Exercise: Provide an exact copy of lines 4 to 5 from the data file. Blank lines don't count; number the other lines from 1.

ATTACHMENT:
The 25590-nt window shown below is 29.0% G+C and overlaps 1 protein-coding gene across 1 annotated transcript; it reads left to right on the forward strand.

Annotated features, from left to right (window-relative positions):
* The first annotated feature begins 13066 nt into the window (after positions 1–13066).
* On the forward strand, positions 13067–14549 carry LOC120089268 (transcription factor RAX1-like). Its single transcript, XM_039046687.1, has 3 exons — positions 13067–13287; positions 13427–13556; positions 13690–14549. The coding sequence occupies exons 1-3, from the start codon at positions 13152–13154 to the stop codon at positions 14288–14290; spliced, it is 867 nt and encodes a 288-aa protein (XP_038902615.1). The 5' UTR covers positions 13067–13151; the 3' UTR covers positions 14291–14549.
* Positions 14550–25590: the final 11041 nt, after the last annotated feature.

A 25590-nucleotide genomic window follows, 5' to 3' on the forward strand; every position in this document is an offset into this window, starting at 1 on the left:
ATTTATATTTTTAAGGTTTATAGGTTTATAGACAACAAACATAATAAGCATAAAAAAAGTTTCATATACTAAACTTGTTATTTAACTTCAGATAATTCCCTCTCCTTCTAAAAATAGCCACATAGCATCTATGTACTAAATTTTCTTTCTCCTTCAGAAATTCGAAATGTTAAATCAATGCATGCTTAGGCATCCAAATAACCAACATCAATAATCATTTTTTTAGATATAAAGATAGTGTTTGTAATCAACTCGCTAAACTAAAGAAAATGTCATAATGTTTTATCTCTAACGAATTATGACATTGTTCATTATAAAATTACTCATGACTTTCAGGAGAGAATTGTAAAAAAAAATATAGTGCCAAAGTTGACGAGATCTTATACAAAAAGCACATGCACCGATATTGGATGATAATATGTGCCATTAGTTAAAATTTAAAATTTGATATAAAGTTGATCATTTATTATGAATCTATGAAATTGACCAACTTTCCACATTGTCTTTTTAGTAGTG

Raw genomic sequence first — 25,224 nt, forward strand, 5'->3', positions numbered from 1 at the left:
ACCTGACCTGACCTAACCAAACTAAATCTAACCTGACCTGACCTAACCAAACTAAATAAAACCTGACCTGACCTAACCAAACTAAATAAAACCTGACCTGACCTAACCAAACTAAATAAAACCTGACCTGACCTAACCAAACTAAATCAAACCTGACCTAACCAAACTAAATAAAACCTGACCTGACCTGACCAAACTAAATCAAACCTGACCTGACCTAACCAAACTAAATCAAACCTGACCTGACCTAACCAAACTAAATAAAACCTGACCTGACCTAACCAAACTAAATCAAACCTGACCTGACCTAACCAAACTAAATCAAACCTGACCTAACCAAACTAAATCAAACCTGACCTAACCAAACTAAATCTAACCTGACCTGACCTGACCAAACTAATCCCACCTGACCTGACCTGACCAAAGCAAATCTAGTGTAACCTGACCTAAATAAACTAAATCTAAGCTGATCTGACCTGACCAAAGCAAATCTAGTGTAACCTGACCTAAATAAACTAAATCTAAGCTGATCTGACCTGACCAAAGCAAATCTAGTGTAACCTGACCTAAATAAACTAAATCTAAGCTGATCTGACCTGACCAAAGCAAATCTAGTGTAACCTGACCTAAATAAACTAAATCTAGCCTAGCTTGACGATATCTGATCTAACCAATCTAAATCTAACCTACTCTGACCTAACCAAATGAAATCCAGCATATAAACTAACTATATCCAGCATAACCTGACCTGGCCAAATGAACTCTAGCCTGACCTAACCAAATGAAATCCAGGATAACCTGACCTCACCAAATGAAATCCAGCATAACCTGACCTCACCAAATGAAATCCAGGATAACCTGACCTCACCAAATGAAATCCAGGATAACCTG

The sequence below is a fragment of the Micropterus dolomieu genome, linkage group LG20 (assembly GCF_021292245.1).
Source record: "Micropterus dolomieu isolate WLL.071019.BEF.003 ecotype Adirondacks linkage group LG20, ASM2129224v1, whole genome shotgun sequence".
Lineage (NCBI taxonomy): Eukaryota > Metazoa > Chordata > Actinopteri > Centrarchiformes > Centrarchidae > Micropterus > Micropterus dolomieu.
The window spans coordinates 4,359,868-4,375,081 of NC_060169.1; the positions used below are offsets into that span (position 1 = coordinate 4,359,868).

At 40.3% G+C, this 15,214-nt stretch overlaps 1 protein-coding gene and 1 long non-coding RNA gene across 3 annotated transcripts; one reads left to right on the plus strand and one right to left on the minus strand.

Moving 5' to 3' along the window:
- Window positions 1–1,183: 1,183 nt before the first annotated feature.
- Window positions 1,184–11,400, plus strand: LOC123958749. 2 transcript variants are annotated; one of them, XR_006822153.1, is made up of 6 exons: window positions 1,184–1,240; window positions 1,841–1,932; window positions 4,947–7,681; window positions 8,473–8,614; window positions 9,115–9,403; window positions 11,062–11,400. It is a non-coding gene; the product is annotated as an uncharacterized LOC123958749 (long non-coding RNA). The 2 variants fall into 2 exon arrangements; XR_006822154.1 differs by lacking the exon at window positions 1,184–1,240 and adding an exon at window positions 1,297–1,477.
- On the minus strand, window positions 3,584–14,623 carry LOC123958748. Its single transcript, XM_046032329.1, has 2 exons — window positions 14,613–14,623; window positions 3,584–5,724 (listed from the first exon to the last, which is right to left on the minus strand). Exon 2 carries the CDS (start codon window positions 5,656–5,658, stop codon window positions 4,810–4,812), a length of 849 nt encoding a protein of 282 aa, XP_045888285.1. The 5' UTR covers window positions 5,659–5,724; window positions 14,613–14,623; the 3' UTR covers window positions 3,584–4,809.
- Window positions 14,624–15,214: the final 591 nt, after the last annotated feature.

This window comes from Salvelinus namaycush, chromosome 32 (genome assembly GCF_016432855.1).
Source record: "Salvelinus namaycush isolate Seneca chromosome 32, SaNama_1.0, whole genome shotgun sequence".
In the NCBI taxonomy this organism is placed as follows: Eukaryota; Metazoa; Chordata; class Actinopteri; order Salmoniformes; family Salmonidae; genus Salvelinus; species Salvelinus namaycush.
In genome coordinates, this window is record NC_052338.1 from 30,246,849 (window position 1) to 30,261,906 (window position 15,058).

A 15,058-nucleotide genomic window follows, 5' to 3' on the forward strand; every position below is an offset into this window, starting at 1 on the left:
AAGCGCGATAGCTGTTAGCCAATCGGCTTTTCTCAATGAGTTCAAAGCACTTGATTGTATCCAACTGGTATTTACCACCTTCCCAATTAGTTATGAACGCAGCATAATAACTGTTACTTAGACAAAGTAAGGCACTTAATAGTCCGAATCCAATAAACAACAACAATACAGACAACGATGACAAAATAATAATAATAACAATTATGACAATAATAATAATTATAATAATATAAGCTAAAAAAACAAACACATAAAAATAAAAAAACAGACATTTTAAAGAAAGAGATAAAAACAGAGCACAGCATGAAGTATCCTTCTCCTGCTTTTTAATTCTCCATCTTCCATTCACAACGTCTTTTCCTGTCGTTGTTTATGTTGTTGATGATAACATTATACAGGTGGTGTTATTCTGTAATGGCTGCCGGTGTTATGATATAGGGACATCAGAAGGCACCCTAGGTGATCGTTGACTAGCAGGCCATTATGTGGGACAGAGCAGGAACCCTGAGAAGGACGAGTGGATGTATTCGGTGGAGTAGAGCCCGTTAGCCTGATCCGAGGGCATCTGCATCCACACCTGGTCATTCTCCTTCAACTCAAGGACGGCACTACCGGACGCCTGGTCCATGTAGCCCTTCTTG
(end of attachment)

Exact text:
* On the forward strand, positions 13067–14549 carry LOC120089268 (transcription factor RAX1-like). Its single transcript, XM_039046687.1, has 3 exons — positions 13067–13287; positions 13427–13556; positions 13690–14549. The coding sequence occupies exons 1-3, from the start codon at positions 13152–13154 to the stop codon at positions 14288–14290; spliced, it is 867 nt and encodes a 288-aa protein (XP_038902615.1). The 5' UTR covers positions 13067–13151; the 3' UTR covers positions 14291–14549.
* Positions 14550–25590: the final 11041 nt, after the last annotated feature.